5 Ways Retailers Can Increase ROI and Engagement on Facebook
Facebook advertising has been the cause of much controversy among the marketing community as of late. While the site brings in a daily ad income of $1 million, many advertisers have been calling the channel ineffective and have pulled their advertisements, like General Motors did in May. At the same time, Facebook still boasts global ubiquity, an unmatched user base and the opportunity for brands of all types to connect with their customers.
Where does this leave retailers? During its recent second-quarter earnings call, Facebook executives reminded us about the growing presence of "social" ads, providing insight into how brands can embrace the core qualities of the platform to better engage audiences.
Understanding that social media, no less Facebook, isn't going away anytime soon, let's look at five ways retailers can better engage users on Facebook:
1. Align with the purpose of Facebook. Consumers don't use Facebook to view ads; they use it to socialize and interact with their friends. Retailers need to adjust their advertising strategies accordingly, trying to engage users in a more organic, social way. For example, people like to share on Facebook. If you want to benefit from the scale of the network, give them something they have a vested interest in sharing. Promotions are a great way to get viral visibility. Ben & Jerry's recently launched a Facebook campaign that promoted its new Greek frozen yogurt by helping fans find "spooning partners" and providing coupons. The company's ad team then promoted the campaign through paid media on Facebook, encouraging users to participate and share with friends.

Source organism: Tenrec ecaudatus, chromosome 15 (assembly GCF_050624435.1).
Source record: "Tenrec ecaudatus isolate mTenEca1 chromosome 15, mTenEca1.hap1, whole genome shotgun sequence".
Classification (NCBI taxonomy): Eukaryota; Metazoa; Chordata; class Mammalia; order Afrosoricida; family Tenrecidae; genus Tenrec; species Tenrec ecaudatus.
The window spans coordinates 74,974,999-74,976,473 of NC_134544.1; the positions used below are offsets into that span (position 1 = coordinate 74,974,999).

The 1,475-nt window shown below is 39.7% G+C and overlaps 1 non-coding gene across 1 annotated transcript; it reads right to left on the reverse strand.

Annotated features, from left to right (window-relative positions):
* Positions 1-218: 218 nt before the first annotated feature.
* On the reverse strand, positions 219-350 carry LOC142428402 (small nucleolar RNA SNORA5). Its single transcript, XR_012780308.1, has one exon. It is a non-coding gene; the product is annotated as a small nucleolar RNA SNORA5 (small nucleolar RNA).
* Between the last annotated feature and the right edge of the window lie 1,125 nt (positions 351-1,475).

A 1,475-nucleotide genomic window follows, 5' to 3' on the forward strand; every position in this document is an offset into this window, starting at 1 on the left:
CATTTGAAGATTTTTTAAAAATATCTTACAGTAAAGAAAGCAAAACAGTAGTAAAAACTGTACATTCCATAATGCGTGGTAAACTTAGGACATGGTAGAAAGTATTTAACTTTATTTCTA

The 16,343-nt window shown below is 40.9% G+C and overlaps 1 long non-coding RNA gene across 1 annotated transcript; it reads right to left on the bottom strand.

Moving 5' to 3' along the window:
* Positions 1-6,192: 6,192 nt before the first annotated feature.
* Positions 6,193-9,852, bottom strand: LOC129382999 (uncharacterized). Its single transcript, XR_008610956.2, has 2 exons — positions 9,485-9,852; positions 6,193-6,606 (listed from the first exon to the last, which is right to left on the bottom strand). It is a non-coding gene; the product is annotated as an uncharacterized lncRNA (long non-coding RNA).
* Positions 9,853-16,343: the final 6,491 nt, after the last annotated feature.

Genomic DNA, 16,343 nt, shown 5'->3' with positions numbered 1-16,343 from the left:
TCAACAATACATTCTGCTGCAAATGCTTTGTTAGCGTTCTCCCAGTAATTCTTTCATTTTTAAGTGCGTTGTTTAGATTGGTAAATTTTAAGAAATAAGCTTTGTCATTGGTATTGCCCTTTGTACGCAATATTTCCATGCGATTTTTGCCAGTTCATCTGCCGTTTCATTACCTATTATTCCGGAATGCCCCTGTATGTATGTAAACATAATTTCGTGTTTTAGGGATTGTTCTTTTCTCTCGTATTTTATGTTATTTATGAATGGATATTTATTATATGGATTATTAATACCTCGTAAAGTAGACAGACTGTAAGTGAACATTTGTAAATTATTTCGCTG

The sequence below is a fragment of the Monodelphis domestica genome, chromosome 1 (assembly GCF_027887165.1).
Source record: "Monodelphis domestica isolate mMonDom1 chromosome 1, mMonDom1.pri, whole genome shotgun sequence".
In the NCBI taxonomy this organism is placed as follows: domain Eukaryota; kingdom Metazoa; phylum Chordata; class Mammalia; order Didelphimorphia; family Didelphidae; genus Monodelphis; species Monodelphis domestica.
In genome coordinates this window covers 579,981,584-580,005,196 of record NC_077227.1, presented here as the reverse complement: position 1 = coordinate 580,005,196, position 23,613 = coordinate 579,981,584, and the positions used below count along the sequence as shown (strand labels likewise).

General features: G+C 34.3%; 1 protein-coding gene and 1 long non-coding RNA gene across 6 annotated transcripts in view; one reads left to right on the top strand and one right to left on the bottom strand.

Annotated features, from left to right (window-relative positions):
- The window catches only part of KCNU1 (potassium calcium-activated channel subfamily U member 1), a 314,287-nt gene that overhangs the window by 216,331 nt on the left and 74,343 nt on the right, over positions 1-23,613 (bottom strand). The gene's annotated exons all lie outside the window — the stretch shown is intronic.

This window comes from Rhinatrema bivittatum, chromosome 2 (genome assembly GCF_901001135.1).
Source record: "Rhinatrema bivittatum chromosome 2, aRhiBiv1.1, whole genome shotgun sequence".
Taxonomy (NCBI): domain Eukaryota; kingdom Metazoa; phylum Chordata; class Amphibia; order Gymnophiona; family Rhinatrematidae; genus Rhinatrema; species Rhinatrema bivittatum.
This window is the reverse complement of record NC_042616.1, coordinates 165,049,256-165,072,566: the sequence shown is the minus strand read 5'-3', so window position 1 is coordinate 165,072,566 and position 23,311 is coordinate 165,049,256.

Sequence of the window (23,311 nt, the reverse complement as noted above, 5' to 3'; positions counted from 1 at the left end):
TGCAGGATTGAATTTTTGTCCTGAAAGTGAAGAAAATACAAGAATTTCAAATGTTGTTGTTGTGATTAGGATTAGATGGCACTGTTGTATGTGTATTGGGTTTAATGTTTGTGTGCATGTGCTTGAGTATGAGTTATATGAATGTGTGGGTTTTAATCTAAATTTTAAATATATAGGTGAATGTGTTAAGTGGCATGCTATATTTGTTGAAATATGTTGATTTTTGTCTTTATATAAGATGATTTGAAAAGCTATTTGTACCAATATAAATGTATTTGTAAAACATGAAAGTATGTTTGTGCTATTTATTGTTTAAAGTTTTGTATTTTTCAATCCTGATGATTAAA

2. Look at Facebook through a user's perspective. When designing interactions on Facebook, the most important question to ask is, "Will my core audience find this interesting or of value?" If you're unsure as to the answer, reconsider your strategy. Take a user-first approach to engaging on Facebook that's genuine to your brand and fun for "fans." Above all, stay true to web 2.0 mantra: Be transparent and authentic to your core brand identity. P&G recently coupled its "Best Job" national advertising campaign that showed mother's supporting their children in athletic events with a Facebook page showing mothers supporting their sons and daughters during the Olympics. The campaign was successful because it resonated with so many people, bringing back adolescent memories for me, personally, and the Facebook page that showed interaction between mothers and Olympic athletes helped sustain user interaction throughout the games, directly mapping back to the core values of P&G's brand.